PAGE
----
Because the team is from Montreal, Quebec, Canada, which is a dominantly French-speaking provence, French spelling, Canadiens, is always used. Additionally, their website appears in both French and English, their mascot is named "Youppi" (which is French for "yippee!"), and the team's main nickname is "the Habs," an abbreviation of "Les Habitants." In another point of confusion, the team's logo features a large letter C engulfing a smaller letter H, which was first used when the franchise changed its name to "Club de hockey Canadien" from Club athlétique Canadien; therefore, the "H" represents "hockey," regardless how often it is misstated that the "C" is for "Canadiens" and the "H" is for "Habs" or "Habitants."
They have been the favorite sports team of Edward Motley ever since May 1993 when Kay started watching hockey. The Canadiens won their 24th Stanley Cup in that year's play-offs, which was their last (latest?) time to win the Cup.
The franchise's entire history is the subject of a novel titled "The Montreal Canadiens: 100 Years of Glory," which is the most comprehensive account recorded to separate fact from myth. The franchise started as a scrub team for a start-up hockey association created with five teams, including another Montreal team with Anglophone appeal (English-speaking community) so the effortless "Montreal Canadiens" were named for the Francophone crowd. It was not until George Kennedy saw a potential profit in the franchise that the team became a staple of French-Canadien pride, so he offered to purchase the team. Because the team was owned by the league (and its general manager's primary focus was on another team), the sale & purchase occurred (Plan B would have been to sue the league over rights to the name "Montreal Canadiens," which Kennedy felt previously belonged to him). Quickly the Canadiens became the only team turning a profit within the hockey association. Kennedy also created the iconic team logo, which was original a large C encasing a smaller A within it, but the logo's only significant change was when the team name changed to "Club de hockey Canadien," since only the men's hockey team was turning a profit.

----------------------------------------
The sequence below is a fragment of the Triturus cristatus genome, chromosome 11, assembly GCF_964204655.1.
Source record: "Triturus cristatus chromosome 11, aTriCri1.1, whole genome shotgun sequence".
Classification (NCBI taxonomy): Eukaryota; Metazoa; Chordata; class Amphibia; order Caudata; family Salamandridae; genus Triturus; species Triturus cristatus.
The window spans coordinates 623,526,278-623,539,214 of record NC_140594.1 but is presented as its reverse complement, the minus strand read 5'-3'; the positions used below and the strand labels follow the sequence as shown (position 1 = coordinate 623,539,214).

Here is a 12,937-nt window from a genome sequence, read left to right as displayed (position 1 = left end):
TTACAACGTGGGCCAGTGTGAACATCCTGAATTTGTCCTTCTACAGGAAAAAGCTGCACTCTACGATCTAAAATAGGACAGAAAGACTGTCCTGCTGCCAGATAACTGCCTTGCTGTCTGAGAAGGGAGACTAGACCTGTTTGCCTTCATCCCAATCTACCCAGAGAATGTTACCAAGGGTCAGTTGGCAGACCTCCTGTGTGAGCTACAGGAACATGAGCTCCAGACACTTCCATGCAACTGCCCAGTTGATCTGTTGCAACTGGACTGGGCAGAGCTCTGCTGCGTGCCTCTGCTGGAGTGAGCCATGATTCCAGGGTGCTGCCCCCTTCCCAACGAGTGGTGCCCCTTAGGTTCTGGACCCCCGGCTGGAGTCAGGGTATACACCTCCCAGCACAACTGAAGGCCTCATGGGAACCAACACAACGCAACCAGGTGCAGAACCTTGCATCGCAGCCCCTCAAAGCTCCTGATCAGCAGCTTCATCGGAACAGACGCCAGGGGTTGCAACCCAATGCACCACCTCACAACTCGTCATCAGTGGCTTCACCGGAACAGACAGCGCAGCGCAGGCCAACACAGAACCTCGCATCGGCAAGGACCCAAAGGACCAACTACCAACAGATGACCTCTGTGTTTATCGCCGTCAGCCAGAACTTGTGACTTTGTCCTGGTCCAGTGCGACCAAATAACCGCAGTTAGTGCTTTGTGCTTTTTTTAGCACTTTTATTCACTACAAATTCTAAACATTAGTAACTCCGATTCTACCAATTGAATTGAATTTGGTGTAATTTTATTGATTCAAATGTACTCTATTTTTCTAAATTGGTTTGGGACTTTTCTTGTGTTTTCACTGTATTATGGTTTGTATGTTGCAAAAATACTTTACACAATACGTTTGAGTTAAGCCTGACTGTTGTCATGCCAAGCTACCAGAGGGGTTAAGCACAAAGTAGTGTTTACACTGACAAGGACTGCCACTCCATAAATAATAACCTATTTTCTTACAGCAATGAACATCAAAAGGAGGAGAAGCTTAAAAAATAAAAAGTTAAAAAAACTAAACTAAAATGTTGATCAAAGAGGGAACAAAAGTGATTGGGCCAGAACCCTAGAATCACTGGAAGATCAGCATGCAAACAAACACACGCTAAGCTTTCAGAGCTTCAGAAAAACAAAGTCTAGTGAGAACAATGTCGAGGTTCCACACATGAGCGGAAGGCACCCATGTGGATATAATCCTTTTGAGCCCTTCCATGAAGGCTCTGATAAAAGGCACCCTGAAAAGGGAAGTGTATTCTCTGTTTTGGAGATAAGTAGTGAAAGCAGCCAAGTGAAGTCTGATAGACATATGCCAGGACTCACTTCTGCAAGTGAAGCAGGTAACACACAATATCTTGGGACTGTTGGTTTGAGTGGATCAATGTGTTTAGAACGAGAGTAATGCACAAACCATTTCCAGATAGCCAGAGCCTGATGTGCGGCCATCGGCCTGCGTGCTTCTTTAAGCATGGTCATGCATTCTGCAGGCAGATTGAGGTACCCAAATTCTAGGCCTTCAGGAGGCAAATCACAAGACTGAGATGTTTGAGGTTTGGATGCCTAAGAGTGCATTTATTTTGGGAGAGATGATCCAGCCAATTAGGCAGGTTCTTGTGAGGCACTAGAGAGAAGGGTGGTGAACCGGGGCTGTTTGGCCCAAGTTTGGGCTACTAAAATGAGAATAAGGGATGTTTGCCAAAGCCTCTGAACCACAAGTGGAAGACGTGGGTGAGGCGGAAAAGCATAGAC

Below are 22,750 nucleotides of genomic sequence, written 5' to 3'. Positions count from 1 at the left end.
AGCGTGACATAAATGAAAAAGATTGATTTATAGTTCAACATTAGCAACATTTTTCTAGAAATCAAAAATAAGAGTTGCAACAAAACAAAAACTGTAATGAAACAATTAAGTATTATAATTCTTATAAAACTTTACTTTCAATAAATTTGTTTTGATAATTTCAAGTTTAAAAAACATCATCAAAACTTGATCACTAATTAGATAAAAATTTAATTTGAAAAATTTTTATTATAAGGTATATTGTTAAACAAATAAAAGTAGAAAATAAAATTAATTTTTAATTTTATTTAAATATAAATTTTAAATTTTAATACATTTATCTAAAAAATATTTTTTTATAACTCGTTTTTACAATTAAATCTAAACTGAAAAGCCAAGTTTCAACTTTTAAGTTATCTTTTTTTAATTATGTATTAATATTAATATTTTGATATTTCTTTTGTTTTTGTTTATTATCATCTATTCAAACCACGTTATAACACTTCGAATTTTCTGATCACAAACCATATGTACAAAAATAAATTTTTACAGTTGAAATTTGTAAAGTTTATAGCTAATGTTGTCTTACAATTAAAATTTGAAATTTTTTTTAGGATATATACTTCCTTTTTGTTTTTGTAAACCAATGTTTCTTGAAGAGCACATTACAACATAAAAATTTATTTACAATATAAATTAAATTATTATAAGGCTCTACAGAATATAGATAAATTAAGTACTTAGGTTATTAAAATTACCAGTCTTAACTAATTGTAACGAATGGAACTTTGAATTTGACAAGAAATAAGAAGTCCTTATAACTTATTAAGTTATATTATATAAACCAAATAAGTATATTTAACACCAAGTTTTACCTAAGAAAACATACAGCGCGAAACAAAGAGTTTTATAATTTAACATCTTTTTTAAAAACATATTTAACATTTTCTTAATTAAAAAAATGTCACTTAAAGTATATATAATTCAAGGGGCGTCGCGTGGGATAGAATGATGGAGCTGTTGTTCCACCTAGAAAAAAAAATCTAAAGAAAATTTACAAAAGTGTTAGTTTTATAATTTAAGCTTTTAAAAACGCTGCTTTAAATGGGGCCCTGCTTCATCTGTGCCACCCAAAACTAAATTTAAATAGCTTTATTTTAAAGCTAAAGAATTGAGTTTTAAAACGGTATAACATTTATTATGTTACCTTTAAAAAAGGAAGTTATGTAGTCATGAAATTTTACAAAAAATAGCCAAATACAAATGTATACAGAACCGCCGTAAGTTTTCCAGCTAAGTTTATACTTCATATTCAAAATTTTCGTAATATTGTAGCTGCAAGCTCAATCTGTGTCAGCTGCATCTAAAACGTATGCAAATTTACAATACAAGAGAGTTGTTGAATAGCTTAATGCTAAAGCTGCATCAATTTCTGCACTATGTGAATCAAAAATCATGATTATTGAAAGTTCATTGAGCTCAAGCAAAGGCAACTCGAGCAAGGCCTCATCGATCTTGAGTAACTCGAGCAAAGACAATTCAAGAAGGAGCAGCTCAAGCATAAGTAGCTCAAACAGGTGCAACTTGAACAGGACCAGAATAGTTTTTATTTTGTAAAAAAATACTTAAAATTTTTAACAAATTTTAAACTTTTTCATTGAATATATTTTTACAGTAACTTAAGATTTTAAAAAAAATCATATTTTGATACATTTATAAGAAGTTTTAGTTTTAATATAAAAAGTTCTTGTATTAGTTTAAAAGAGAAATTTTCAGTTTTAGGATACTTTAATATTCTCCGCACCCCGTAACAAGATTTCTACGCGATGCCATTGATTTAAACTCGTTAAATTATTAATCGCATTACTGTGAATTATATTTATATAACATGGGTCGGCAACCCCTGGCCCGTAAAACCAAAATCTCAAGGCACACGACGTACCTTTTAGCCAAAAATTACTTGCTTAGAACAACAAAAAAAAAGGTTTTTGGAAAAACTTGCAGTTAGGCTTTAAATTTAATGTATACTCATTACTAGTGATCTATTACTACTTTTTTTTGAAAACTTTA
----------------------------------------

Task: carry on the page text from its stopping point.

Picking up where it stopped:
Originally, only players of French-Canadien decent comprised the team, but that balance was compromised in favor of winning championships, which was the only reason the Francophones continued to embrace the team. At this time, the fans began chanting, "Halte la! Halte la! Les Canadiens sont la!" (which continues today). Kay is currently reading the aforementioned book, so more details will be added as he progresses.